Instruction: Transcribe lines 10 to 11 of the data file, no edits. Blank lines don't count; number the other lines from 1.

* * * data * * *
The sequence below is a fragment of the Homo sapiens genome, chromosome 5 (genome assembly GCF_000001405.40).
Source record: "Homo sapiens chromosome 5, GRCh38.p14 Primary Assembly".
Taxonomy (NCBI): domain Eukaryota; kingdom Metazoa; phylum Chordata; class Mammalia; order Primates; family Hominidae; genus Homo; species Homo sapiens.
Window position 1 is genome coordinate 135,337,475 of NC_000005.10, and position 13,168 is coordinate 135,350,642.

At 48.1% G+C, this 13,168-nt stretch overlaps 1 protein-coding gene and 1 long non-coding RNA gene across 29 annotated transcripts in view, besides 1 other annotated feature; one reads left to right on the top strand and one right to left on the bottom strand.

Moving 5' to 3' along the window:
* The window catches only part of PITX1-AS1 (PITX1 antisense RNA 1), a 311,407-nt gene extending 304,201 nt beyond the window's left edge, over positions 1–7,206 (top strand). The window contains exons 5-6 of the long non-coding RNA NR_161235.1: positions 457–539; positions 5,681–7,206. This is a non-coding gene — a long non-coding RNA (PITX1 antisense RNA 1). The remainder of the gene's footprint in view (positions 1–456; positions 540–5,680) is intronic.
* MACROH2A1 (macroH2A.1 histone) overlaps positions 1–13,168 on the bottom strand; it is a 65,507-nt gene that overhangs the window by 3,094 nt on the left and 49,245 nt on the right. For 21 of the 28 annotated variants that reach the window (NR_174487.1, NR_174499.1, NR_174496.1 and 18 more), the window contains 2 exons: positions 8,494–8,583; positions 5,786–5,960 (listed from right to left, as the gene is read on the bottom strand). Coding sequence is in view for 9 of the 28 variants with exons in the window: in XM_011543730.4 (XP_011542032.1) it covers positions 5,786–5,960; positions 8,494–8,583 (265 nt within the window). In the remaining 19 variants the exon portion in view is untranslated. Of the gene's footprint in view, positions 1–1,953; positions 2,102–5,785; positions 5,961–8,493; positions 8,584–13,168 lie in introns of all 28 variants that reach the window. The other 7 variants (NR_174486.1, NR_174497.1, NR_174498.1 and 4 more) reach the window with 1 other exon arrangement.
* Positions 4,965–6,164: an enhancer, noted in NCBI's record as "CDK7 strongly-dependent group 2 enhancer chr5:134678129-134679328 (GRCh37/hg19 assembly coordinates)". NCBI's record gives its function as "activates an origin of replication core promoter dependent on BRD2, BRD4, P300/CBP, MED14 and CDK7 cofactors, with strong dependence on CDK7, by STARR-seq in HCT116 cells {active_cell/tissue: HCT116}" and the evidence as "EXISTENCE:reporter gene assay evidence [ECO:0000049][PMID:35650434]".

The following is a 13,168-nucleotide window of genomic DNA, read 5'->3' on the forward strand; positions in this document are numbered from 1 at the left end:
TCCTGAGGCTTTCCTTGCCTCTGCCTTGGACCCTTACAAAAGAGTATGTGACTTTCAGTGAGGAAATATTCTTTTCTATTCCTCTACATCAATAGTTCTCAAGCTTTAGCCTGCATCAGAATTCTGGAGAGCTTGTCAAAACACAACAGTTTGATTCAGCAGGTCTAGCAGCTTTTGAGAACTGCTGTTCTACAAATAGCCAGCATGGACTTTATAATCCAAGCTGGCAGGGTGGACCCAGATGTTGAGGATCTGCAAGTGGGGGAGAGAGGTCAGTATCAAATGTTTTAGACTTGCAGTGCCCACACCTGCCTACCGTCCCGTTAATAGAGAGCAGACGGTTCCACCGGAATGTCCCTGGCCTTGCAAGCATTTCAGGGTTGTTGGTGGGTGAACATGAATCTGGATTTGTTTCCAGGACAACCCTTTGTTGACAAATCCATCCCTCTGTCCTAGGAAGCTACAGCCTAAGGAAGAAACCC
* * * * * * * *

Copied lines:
The following is a 13,168-nucleotide window of genomic DNA, read 5'->3' on the forward strand; positions in this document are numbered from 1 at the left end:
TCCTGAGGCTTTCCTTGCCTCTGCCTTGGACCCTTACAAAAGAGTATGTGACTTTCAGTGAGGAAATATTCTTTTCTATTCCTCTACATCAATAGTTCTCAAGCTTTAGCCTGCATCAGAATTCTGGAGAGCTTGTCAAAACACAACAGTTTGATTCAGCAGGTCTAGCAGCTTTTGAGAACTGCTGTTCTACAAATAGCCAGCATGGACTTTATAATCCAAGCTGGCAGGGTGGACCCAGATGTTGAGGATCTGCAAGTGGGGGAGAGAGGTCAGTATCAAATGTTTTAGACTTGCAGTGCCCACACCTGCCTACCGTCCCGTTAATAGAGAGCAGACGGTTCCACCGGAATGTCCCTGGCCTTGCAAGCATTTCAGGGTTGTTGGTGGGTGAACATGAATCTGGATTTGTTTCCAGGACAACCCTTTGTTGACAAATCCATCCCTCTGTCCTAGGAAGCTACAGCCTAAGGAAGAAACCC